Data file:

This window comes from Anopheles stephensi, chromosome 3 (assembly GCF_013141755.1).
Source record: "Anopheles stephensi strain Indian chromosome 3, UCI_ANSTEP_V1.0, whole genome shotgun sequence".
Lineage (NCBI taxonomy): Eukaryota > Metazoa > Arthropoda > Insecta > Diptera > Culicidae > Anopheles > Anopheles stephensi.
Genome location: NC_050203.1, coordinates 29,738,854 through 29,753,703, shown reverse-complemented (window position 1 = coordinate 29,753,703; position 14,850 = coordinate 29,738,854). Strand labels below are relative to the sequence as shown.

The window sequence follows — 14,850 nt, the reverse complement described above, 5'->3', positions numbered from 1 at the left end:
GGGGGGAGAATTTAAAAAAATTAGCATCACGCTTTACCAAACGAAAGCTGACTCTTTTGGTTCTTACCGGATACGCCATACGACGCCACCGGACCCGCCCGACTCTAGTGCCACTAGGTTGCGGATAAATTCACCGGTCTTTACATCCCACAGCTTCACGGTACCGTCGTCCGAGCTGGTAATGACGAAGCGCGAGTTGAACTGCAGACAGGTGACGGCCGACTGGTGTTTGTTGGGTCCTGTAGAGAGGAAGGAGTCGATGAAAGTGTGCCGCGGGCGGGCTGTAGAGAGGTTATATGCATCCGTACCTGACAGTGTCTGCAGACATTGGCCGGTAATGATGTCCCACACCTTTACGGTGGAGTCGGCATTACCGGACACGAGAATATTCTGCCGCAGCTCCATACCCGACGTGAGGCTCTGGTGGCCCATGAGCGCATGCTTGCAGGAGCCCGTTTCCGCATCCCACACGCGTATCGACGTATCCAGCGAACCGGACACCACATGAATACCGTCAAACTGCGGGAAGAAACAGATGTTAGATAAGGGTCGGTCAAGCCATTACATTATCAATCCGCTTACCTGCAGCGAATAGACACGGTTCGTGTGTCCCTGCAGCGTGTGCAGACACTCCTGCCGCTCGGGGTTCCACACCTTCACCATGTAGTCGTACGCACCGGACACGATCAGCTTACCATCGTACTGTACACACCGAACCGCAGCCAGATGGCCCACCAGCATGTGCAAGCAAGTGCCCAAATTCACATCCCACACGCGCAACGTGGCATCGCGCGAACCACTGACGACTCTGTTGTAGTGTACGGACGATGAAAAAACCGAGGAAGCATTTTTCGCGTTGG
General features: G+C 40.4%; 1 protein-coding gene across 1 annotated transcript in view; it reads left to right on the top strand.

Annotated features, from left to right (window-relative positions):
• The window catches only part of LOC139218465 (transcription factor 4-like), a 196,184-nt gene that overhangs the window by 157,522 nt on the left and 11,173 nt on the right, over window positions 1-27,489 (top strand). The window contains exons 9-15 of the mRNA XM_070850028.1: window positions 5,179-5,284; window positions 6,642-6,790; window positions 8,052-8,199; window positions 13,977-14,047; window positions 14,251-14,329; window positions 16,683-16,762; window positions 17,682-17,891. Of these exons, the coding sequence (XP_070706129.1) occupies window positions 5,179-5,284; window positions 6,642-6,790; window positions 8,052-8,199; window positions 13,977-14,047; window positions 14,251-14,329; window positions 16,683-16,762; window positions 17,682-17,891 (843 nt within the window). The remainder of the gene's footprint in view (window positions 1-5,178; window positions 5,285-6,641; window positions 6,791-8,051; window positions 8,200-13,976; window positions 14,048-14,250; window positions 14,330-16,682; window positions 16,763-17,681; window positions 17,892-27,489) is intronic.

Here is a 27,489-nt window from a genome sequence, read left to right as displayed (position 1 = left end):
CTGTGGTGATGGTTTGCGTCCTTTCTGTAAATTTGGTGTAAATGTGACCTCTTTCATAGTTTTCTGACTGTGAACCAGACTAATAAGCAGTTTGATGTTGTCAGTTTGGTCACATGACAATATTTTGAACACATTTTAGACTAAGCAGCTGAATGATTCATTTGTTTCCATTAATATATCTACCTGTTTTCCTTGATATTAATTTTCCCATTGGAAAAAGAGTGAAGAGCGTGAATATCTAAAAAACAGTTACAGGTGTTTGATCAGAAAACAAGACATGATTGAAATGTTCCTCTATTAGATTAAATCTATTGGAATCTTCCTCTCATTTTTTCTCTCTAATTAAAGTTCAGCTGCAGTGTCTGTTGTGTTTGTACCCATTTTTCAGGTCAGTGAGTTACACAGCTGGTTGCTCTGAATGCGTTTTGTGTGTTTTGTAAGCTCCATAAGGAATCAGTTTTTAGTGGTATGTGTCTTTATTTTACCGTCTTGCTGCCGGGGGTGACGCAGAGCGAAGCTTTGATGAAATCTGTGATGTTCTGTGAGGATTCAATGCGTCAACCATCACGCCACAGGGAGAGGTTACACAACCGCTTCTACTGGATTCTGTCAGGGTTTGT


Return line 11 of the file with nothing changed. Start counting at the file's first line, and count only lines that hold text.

CTGTGGTGATGGTTTGCGTCCTTTCTGTAAATTTGGTGTAAATGTGACCTCTTTCATAGTTTTCTGACTGTGAACCAGACTAATAAGCAGTTTGATGTTGTCAGTTTGGTCACATGACAATATTTTGAACACATTTTAGACTAAGCAGCTGAATGATTCATTTGTTTCCATTAATATATCTACCTGTTTTCCTTGATATTAATTTTCCCATTGGAAAAAGAGTGAAGAGCGTGAATATCTAAAAAACAGTTACAGGTGTTTGATCAGAAAACAAGACATGATTGAAATGTTCCTCTATTAGATTAAATCTATTGGAATCTTCCTCTCATTTTTTCTCTCTAATTAAAGTTCAGCTGCAGTGTCTGTTGTGTTTGTACCCATTTTTCAGGTCAGTGAGTTACACAGCTGGTTGCTCTGAATGCGTTTTGTGTGTTTTGTAAGCTCCATAAGGAATCAGTTTTTAGTGGTATGTGTCTTTATTTTACCGTCTTGCTGCCGGGGGTGACGCAGAGCGAAGCTTTGATGAAATCTGTGATGTTCTGTGAGGATTCAATGCGTCAACCATCACGCCACAGGGAGAGGTTACACAACCGCTTCTACTGGATTCTGTCAGGGTTTGT